Japan Geoscience Union Meeting 2019

Presentation information

[E] Oral

M (Multidisciplinary and Interdisciplinary) » M-SD Space Development & Earth Observation from Space

[M-SD42] A new era of international space collaboration using microsatellites

Sun. May 26, 2019 3:30 PM - 5:00 PM A01 (TOKYO BAY MAKUHARI HALL)

convener:Junichi Kurihara(Graduate School of Science, Hokkaido University), Joel Joseph Jr Marciano(Advanced Science and Technology Institute, Department of Science and Technology, Philippines), Huy Xuan Le(Vietnam National Space Center), Chairperson:Junichi Kurihara(Hokkaido University), Tetsuro Ishida(Hokkaido University)

4:15 PM - 4:30 PM

[MSD42-04] Updates on Philippines microsatellites DIWATA-1 and DIWATA-2

*Tetsuro Ishida1, Mark Jayson Felix2, Ellison Caparas Castro2, Shielo Baes Namuco2, Francisco Miguel Felicio2, Harry Casimir Merida2, Kaye Kristine Vergel2, Gay Jane Perez2, Joel Joseph Marciano3,4, Yukihiro Takahashi1 (1.Faculty of Science, Hokkaido University, 2.Institute of Environmental Science and Meteorology, University of the Philippines Diliman, 3.Advanced Science and Technology Institute, Department of Science and Technology, 4.Electrical and Electronics Engineering Institute, University of the Philippines Diliman)

Keywords:Microsatellite, Earth Observation, Remote Sensing

The PHL-Microsat program, funded by the Department of Science and Technology (DOST) through the Philippine Council for Industry, Energy and Emerging Technology Research and Development (PCIEERD), is a collaboration between the University of the Philippines Diliman, Hokkaido University, Tohoku University, and the Advanced Science and Technology Institute (ASTI) of the DOST. Under this program, two 50-kg class microsatellites, DIWATA-1 and DIWATA-2 were designed and developed and the continuing development of small satellites is now being pursued by the Space Technology & Applications Mastery, Innovation and Advancement (STAMINA4Space) Program as a successor to PHL-Microsat.

DIWATA-1 was released into orbit from the International Space Station on April 27, 2016 and is currently operated at an altitude of ~346 km. More than two years after the release of DIWATA-1, DIWATA-2 was launched via H-IIA rocket from Japan’s Tanegashima Space Center on October 29, 2018. The second microsatellite has a sun-synchronous orbit with an altitude of ~595 km. Both satellites carry advanced optical systems namely, the High Precision Telescope (HPT) and the Spaceborne Multispectral Imager (SMI) in addition to other cameras. The HPT in both microsatellites can simultaneously capture an image in the blue, green, red, and near-infrared range. It has a ground sampling distance (GSD) of ~2.6 m and ~4.5 m at nadir for DIWATA-1 and DIWATA-2, respectively. On the other hand, the SMI is capable of sensing several spectral bands between 450nm to 1050nm with ~53.1 m and ~121.6 m GSD for DIWATA-1 and DIWATA-2, respectively. The Wide Field Camera (WFC) is a fish eye camera with a field of view of 180 x 134 degrees. This is used in imaging cloud patterns and weather disturbances. Since the start of operation, both DIWATA-1 and DIWATA-2 have been capturing images of various locations in the Philippines. These images are processed to derive geophysical and application products that are useful in monitoring agricultural and aquatic resources. In this presentation, we will highlight land products and coastal and inland water applications. Land applications were produced from the visible and near infrared bands of SMI where vegetation indices namely NDVI and GNDVI. These are used to assess the health and density of vegetation as well as classify areas of agriculture, built-ups, bare soil and river or inland water networks. For water applications, potential capability to assess the health and quality of coastal and inland waters in the Philippines is shown. Retrievals of water quality parameters such as water leaving reflectance and turbidity were done. Furthermore, HPT, SMI and WFC were used to observe cloud patterns and estimate cloud top height. The accuracy assessment and limitations of these satellite-derived products will also be presented.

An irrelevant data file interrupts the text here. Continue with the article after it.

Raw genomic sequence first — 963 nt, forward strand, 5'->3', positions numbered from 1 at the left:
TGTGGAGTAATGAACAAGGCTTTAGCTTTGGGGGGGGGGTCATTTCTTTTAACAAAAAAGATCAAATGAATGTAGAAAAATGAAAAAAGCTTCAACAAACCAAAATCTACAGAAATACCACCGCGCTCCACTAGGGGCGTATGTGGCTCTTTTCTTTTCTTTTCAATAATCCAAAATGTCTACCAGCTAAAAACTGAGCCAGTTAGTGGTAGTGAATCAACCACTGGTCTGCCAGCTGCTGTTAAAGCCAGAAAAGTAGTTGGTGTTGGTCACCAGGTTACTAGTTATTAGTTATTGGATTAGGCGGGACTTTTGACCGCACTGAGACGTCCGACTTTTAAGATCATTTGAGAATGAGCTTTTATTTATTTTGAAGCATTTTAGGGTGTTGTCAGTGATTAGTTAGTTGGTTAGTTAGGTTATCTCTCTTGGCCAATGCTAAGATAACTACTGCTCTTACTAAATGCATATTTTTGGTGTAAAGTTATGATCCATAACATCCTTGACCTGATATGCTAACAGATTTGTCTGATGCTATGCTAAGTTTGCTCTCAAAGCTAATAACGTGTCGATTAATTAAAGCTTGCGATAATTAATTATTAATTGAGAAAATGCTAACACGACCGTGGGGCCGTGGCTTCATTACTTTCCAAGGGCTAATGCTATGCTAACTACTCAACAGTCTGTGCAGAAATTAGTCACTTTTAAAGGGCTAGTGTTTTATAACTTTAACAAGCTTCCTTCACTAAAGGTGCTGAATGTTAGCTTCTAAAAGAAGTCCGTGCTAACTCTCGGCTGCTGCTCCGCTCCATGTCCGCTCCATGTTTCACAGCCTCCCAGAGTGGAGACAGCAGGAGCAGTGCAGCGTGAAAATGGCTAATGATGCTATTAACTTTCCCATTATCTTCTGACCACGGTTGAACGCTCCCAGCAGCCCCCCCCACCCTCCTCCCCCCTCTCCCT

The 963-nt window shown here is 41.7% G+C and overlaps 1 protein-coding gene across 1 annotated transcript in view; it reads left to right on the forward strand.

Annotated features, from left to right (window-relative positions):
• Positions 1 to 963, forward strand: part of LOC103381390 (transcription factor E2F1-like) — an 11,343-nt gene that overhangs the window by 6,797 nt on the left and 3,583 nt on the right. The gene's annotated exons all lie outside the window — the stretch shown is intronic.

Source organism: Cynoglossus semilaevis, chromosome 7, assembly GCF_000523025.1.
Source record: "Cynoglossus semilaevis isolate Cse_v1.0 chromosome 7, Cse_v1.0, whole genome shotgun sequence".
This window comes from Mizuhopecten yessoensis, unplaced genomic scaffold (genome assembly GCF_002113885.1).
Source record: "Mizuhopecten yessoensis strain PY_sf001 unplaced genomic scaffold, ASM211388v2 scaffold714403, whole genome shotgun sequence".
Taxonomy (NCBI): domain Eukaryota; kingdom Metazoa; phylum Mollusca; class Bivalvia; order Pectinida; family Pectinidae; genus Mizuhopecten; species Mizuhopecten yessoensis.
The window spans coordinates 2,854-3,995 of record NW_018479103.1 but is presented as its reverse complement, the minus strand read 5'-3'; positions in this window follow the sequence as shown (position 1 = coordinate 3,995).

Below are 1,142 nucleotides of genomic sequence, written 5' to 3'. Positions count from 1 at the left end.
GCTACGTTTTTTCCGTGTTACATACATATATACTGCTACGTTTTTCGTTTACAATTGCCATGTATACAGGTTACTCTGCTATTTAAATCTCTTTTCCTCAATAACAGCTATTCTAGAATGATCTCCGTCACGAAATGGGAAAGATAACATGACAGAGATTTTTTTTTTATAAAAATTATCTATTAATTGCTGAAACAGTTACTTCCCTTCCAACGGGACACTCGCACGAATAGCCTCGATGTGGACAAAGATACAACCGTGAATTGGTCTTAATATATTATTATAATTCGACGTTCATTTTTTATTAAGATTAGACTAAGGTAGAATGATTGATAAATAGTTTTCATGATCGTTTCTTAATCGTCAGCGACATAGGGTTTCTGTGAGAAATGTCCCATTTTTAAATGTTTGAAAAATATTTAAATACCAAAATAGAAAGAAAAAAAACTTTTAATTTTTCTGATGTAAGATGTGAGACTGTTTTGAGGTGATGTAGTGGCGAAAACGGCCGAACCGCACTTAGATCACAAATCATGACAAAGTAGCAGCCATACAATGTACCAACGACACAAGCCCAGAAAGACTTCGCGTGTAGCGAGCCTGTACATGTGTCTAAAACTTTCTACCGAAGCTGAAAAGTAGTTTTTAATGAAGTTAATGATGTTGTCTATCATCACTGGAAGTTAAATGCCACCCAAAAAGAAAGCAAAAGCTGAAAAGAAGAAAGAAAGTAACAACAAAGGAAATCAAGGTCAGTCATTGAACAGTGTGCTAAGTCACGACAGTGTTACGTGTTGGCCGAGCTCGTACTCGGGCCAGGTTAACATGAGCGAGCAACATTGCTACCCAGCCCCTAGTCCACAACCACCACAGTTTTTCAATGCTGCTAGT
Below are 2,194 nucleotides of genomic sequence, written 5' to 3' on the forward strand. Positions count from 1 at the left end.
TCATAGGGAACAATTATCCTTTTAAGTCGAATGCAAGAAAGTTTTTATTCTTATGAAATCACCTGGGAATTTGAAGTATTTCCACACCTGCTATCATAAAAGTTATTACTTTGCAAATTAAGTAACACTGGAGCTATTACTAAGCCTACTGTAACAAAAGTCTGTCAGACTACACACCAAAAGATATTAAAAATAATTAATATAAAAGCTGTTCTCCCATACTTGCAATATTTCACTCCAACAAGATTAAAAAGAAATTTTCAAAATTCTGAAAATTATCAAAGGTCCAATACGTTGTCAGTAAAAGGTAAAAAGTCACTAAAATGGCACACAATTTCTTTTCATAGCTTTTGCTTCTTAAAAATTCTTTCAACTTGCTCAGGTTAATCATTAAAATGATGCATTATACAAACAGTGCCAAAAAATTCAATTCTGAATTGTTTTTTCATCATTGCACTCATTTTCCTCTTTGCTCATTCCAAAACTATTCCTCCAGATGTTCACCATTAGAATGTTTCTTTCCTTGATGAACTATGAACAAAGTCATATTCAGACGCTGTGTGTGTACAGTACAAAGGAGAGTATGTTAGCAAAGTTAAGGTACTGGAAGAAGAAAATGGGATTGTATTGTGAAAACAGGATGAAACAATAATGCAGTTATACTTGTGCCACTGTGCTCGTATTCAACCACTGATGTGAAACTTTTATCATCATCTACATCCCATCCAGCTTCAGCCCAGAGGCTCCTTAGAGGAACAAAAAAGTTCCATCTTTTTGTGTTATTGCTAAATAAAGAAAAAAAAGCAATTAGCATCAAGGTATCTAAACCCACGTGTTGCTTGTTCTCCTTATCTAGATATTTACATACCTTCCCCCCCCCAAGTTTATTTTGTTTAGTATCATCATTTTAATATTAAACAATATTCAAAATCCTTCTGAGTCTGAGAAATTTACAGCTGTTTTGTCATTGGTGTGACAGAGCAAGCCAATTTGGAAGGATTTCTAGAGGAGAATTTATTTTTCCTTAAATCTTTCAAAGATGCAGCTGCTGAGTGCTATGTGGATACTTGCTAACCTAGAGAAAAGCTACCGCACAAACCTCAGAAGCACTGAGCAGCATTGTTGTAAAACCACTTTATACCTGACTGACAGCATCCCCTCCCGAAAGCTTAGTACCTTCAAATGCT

Acknowledgements: The control, operation, and acquisition of the satellite data are currently being handled by the Philippine Earth Data Resource Observation Center (PEDRO), which is managed by the Department of Science and Technology Advanced Science and Technology Institute (DOST-ASTI). This work was also supported by Japan Science and Technology Agency (JST) and Japan International Cooperation Agency (JICA) under SATREPS.